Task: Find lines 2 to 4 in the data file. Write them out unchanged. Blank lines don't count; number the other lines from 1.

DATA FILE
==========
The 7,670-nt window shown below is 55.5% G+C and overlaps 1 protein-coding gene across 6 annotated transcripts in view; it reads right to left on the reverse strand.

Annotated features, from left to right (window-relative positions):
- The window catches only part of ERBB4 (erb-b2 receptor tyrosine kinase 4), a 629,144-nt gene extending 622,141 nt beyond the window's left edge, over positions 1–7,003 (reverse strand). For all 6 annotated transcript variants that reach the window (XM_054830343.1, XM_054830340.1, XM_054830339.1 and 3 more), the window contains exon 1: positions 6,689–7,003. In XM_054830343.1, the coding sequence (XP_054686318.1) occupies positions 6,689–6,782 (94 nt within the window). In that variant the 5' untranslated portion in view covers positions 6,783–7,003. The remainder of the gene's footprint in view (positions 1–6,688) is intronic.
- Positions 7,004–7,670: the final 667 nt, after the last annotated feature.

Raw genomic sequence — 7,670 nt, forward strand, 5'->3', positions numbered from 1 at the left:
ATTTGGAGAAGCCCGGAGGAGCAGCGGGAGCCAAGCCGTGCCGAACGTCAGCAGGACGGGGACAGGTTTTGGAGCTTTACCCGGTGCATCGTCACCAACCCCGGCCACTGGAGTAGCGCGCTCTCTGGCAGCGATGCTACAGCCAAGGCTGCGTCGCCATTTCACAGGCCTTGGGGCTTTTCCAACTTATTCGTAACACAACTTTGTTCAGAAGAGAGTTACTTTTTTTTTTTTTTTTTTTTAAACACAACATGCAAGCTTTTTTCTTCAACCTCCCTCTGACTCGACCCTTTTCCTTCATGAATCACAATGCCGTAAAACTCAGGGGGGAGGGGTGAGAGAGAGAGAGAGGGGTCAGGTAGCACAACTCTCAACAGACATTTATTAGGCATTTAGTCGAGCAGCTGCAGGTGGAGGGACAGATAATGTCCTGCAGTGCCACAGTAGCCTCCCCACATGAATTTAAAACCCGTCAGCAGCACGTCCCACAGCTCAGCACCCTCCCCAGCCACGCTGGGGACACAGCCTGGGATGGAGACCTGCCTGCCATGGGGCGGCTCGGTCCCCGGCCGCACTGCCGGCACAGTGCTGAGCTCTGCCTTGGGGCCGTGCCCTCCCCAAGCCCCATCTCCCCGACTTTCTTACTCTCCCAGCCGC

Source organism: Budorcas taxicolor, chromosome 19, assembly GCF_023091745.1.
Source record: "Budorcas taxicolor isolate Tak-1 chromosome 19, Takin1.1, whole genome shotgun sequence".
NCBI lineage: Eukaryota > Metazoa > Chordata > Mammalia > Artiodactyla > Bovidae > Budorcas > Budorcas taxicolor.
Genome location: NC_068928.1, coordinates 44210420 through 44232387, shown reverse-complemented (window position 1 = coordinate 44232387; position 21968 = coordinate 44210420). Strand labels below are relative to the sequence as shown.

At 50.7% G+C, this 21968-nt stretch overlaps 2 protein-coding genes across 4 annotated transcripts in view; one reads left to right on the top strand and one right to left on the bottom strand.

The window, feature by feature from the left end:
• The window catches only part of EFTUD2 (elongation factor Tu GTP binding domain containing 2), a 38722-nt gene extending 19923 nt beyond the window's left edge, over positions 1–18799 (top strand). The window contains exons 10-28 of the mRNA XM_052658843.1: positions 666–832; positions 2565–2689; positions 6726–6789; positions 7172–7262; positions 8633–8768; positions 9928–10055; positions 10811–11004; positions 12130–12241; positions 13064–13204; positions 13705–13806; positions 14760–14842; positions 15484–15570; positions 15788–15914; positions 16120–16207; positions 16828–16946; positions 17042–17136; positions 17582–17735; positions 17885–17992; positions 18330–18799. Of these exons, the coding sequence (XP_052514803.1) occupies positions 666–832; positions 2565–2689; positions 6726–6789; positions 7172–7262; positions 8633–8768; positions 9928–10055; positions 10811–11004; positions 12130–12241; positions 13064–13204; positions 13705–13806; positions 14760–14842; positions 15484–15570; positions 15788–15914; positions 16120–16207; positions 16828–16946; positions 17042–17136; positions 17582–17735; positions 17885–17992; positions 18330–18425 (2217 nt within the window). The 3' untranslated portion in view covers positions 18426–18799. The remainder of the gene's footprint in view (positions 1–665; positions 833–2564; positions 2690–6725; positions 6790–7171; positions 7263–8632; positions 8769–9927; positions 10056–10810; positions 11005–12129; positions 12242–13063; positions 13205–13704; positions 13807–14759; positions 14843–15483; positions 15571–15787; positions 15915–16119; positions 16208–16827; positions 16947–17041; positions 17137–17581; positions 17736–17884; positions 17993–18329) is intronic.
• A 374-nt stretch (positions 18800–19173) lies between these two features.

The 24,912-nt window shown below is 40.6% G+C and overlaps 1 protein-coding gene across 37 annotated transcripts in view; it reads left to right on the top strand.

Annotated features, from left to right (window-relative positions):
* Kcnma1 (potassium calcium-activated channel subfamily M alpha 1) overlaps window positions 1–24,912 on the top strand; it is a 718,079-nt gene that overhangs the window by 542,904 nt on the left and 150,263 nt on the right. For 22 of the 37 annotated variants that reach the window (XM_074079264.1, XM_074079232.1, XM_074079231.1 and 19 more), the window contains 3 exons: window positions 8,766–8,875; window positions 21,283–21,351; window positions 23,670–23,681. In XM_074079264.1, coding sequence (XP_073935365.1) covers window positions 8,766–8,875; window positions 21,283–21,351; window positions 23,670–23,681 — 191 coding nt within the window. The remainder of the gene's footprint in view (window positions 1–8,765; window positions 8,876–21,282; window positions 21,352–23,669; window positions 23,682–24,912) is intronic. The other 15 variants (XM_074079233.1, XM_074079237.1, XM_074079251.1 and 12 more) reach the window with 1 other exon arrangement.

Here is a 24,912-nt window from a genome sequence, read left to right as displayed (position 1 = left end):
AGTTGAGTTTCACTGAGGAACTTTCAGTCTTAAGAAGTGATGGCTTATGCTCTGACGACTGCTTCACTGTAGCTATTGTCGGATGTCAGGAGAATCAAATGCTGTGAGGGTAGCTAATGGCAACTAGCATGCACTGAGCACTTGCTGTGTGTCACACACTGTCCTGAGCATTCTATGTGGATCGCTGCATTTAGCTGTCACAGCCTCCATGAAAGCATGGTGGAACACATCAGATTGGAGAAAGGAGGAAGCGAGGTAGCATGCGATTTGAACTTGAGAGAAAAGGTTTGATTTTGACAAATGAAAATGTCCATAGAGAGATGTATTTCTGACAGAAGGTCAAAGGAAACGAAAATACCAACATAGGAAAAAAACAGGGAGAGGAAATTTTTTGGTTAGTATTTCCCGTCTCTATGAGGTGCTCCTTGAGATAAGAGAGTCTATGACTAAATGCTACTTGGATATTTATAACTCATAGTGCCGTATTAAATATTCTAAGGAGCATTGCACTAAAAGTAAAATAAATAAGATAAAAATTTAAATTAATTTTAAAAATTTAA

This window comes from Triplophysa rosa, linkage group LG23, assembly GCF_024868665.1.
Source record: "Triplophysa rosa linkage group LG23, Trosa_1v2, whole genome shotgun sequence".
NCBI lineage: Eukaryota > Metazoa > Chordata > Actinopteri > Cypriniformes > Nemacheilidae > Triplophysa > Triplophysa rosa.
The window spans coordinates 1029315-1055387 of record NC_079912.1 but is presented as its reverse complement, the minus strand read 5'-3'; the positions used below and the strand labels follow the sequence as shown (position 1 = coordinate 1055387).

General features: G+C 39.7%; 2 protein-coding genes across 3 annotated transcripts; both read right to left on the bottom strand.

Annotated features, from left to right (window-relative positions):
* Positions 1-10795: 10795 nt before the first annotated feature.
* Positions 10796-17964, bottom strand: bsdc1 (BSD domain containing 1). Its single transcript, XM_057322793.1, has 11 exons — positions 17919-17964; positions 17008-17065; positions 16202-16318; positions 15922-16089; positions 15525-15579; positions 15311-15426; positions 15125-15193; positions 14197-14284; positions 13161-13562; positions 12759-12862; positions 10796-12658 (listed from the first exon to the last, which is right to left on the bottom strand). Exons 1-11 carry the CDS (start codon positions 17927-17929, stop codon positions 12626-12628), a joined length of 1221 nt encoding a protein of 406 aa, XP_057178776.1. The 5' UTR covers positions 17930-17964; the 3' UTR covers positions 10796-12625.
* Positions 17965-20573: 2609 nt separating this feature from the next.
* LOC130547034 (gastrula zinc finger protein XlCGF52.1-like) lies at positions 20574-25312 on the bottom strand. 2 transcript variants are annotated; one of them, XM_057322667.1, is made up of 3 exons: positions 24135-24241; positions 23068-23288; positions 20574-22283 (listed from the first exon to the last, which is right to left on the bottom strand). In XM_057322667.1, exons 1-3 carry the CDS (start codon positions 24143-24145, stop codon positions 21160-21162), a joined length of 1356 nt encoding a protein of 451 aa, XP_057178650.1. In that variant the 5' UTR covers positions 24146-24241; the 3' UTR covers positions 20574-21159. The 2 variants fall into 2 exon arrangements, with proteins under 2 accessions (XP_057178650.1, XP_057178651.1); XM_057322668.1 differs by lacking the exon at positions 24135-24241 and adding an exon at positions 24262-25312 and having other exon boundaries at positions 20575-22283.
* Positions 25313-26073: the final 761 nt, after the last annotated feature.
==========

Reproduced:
Annotated features, from left to right (window-relative positions):
- The window catches only part of ERBB4 (erb-b2 receptor tyrosine kinase 4), a 629,144-nt gene extending 622,141 nt beyond the window's left edge, over positions 1–7,003 (reverse strand). For all 6 annotated transcript variants that reach the window (XM_054830343.1, XM_054830340.1, XM_054830339.1 and 3 more), the window contains exon 1: positions 6,689–7,003. In XM_054830343.1, the coding sequence (XP_054686318.1) occupies positions 6,689–6,782 (94 nt within the window). In that variant the 5' untranslated portion in view covers positions 6,783–7,003. The remainder of the gene's footprint in view (positions 1–6,688) is intronic.
- Positions 7,004–7,670: the final 667 nt, after the last annotated feature.